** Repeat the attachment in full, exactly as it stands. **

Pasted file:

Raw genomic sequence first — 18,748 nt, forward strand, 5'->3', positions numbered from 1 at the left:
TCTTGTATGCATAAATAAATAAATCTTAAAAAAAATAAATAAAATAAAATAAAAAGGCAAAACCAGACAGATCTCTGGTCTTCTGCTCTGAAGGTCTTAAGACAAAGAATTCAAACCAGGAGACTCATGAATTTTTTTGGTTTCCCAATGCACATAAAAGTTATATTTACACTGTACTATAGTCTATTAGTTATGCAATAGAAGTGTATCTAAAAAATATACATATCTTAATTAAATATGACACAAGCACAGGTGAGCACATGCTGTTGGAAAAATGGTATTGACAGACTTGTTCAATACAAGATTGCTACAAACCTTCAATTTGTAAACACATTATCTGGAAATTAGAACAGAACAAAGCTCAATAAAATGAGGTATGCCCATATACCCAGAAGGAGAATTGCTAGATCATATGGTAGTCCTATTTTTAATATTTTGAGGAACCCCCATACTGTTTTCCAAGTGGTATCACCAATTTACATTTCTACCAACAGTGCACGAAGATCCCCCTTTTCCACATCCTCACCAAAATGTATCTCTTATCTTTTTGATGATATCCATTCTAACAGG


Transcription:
Raw genomic sequence first — 18,748 nt, forward strand, 5'->3', positions numbered from 1 at the left:
TCTTGTATGCATAAATAAATAAATCTTAAAAAAAATAAATAAAATAAAATAAAAAGGCAAAACCAGACAGATCTCTGGTCTTCTGCTCTGAAGGTCTTAAGACAAAGAATTCAAACCAGGAGACTCATGAATTTTTTTGGTTTCCCAATGCACATAAAAGTTATATTTACACTGTACTATAGTCTATTAGTTATGCAATAGAAGTGTATCTAAAAAATATACATATCTTAATTAAATATGACACAAGCACAGGTGAGCACATGCTGTTGGAAAAATGGTATTGACAGACTTGTTCAATACAAGATTGCTACAAACCTTCAATTTGTAAACACATTATCTGGAAATTAGAACAGAACAAAGCTCAATAAAATGAGGTATGCCCATATACCCAGAAGGAGAATTGCTAGATCATATGGTAGTCCTATTTTTAATATTTTGAGGAACCCCCATACTGTTTTCCAAGTGGTATCACCAATTTACATTTCTACCAACAGTGCACGAAGATCCCCCTTTTCCACATCCTCACCAAAATGTATCTCTTATCTTTTTGATGATATCCATTCTAACAGG